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Joint Meet: Longreen Foxhounds, Cedar Knob Hounds, Hillsboro Hounds


2017/04/01




By Harriet McFadden, Longreen Foxhounds

On the weekend of March 11-12, 2017, three mid-south hunts converged in Cornersville, Tennessee for a weekend of running their respective packs together: Longreen Foxhounds, Cedar Knob Hounds, and Hillsboro Hounds. 

Many hunts in Tennessee use the same breed of hound, Penn-Marydel.  This breed of foxhound is renowned for their deep voice, their biddable demeanor, and their long ears, which swipe the ground as the hounds sniff the scent.

Generally they are tricolored. Longreen and Cedar Knob have Penn-Marydel hounds, while Hillsboro hunts English and crossbred hounds.

This joint meet was at the invitation of the Cedar Knob Hounds.  Their hunt country is beautiful farmland with clipped hedges along the lanes, clear streams, and hilly, rocky terrain with forested knobs high above the pastures. Barns and cabins are tucked in the valleys. 

Hillsboro Hounds invited all to their Junior Meet on Saturday (March 11) at The Pavillion, one of their fixtures. The fierce wind made hunting difficult for Huntsman, Johnny Gray’s pack of English hounds and rather chilly for riders.  In spite of the difficulty, his pack ran several bobcats, giving the riders multiple views.

Snow began falling as we arrived for supper at Crispen and John Menefee’s cabin: a delicious meal of the thickest tenderloin beef ever to be grilled.  We huddled around the hearth, enjoying the feast, cooked and served by our hosts. After dinner, we drove through the snow to our accommodations.

With the daylight savings time change, we woke up to the full moon setting on the snow in the west and the dawn pinking the horizon in the east. Still, there was excitement about the hunting prospects. Snow covered the trees and barn, as the horses ran in, snorting and sliding, to be loaded onto trailers.  Luckily the roads were clear and, with a predicted high of 40 degrees, we knew it would melt quickly.  Sunday’s meet was at Theresa and MFH Albert Menefee’s, Foxview Farm.

Longreen Huntsman Susan Walker, MFH, brought 7 ½  couple of Longreen’s hounds from Rossville, Tennessee and Huntsman Clare Pinney brought out 11 couple of Cedar Knob’s hounds. Riders represented other hunts including, Mell’s, Hard Away Whitworth, Chula Homa and Hillsboro.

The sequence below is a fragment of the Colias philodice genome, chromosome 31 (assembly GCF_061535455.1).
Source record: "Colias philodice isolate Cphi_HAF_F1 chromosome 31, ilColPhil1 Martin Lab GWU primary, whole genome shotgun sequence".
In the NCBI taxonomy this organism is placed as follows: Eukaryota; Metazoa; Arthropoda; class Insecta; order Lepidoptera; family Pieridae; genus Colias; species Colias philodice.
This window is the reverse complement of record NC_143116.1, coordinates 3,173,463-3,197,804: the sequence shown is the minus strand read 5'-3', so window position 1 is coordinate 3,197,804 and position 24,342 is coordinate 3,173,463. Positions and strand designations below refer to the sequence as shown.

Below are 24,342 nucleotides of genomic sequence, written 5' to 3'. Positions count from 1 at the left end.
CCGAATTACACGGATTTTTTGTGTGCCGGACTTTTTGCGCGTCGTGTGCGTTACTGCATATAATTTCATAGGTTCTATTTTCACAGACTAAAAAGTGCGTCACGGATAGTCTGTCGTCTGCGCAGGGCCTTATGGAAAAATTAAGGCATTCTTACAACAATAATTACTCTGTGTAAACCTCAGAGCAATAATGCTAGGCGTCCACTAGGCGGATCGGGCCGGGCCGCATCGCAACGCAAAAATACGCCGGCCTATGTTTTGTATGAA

The mix for fox hunters was all in place. There were plenty of quality hounds, lovely countryside, experienced huntsmen and whippers-in, and lots of friendly people doing their best to see that guests were enjoying the day.  The sparkly sunlit snow added to excitement as we trotted off to see what quarry might be about.

The combined pack contained young hounds, whose exuberance resulted in a few false starts as they gave voice on old lines of long-gone game from the previous night. Then we detected something more serious afoot when the hounds opened together, their voices pitched in a more urgent tone.  A coyote led them around the base of one of the knobs twice and then raced due west.  This coyote ran for five miles to Highway 31 and Buford Station Road.  The huntsman and whippers-in struggled to keep up, and the fields were thwarted by the hounds traversing country that riders could not cross.  Peppy Butler said her horse ran until he couldn’t run another step, and she watched as Rob Caldwell, Cedar Knob Joint Master, disappeared in front of her. 

Horses were picked up by truck and trailer and the staff, failing to hear or see the hounds, then resorted to locating them via technology.  With the handheld GPS devices linked to tracking collars, and by overhead surveillance from Mike Gomez’s drone, the hounds were located. When the staff got within ear shot, near the railroad tracks, they were elated to hear the pack in full cry!  With the quarry heading back east, the huntsman began blowing those long mournful notes of “come on home,” signaling hounds to come to the horn. Steven Heard, Whipper-in, saw the coyote crest the hill after running through a herd of cattle in an attempt to foil his scent.  The fit quarry had given the hounds an excellent run, and it was time to return to the Menefee’s terrace for fresh Gulf shrimp and the Sheriff’s barbeque.

Everyone involved expressed great thanks to Cedar Knob, Hillsboro, and the landowners for hosting such a wonderful joint meet. And they are ready for a return match – anytime.

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